We propose to view action-contingent contracts as bets, motivated by different prior beliefs between the contracting parties (rather than, say, as an instrument for overcoming moral hazard problems). Such differences in prior beliefs may arise from inherent biases such as over-optimism. Menus of contingent contracts that arise in principal-agent relationships are thus interpreted as a consequence of the principal's attempt to screen the agent's prior belief. Thus, an employer may offer his worker to choose between fixed-wage and profit-sharing schemes, in order to screen the worker's degree of optimism. We present a model of bilateral contracting which captures these ideas, characterize the optimal menu and apply it to a number of economic settings.
(This abstract was borrowed from another version of this item.)
Please report citation or reference errors to , or , if you are the registered author of the cited work, log in to your RePEc Author Service profile, click on "citations" and make appropriate adjustments.:
- Hanming Fang & Giuseppe Moscarini, 2003.
Cowles Foundation Discussion Papers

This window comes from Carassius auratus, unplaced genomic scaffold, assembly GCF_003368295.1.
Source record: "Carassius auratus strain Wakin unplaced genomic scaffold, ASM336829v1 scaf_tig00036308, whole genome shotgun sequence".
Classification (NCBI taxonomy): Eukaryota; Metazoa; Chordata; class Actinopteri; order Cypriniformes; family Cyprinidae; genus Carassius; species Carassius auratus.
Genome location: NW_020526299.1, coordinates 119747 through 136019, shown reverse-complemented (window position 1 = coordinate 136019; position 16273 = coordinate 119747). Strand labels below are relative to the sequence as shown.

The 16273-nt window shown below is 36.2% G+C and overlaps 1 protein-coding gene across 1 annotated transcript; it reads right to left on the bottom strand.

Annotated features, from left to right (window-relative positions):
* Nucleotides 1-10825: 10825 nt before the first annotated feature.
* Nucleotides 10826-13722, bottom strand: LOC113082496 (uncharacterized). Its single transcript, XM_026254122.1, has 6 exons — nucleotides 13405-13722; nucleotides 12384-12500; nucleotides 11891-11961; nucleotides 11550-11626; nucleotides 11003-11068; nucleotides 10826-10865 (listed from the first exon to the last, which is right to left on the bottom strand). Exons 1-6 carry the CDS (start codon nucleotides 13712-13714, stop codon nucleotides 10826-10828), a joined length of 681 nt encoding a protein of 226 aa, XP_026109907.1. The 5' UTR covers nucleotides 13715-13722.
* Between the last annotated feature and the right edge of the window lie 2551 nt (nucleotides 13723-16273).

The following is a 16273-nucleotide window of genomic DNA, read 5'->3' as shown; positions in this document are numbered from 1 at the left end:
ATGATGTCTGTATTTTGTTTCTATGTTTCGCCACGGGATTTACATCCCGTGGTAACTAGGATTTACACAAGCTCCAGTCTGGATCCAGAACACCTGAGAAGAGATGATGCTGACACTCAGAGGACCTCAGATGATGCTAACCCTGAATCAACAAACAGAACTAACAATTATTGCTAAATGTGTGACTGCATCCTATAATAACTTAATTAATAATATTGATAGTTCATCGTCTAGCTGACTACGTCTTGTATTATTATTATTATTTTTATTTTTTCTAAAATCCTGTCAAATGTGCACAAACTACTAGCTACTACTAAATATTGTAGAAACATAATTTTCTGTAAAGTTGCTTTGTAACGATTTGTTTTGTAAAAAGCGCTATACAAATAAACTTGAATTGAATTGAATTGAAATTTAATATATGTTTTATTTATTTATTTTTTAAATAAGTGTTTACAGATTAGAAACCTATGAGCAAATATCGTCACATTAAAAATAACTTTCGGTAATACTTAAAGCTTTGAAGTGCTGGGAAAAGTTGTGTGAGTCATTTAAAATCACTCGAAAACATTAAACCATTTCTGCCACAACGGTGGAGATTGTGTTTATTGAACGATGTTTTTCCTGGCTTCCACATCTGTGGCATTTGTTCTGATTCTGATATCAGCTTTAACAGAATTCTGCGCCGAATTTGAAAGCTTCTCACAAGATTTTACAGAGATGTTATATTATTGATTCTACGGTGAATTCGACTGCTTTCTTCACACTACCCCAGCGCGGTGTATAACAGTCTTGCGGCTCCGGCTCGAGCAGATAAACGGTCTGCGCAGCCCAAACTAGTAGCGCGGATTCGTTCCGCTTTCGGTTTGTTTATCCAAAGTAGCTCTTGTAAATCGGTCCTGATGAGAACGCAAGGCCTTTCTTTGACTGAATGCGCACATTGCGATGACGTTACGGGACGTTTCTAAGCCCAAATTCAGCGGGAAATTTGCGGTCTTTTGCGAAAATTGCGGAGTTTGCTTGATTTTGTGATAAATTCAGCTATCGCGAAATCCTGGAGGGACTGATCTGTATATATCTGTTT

1422, Cowles Foundation for Research in Economics, Yale University.
- Eugenio J. Miravete, 2003. "Choosing the Wrong Calling Plan? Ignorance and Learning," American Economic Review, American Economic Association, vol. 93(1), pages 297-310, March.
- Pascal Courty & Li Hao, 1997.
Economics Working Papers
224, Department of Economics and Business, Universitat Pompeu Fabra.
- Kfir Eliaz & Ran Spiegler, 2006.
"Contracting with Diversely Naive Agents,"
Review of Economic Studies,
Oxford University Press, vol. 73(3), pages 689-714.
- Armstrong, Mark, 1996. "Nonlinear pricing with imperfectly informed consumers," MPRA Paper 36332, University Library of Munich, Germany.
- Baron, David P. & Besanko, David, 1984. "Regulation and information in a continuing relationship," Information Economics and Policy, Elsevier, vol. 1(3), pages 267-302.
- Augustin Landier & David Thesmar, 2009. "Financial Contracting with Optimistic Entrepreneurs," Review of Financial Studies, Society for Financial Studies, vol. 22(1), pages 117-150, January.
When requesting a correction, please mention this item's handle: RePEc:cla:levrem:784828000000000628. See general information about how to correct material in RePEc.
For technical questions regarding this item, or to correct its authors, title, abstract, bibliographic or download information, contact: (David K. Levine)
If references are entirely missing, you can add them using this form.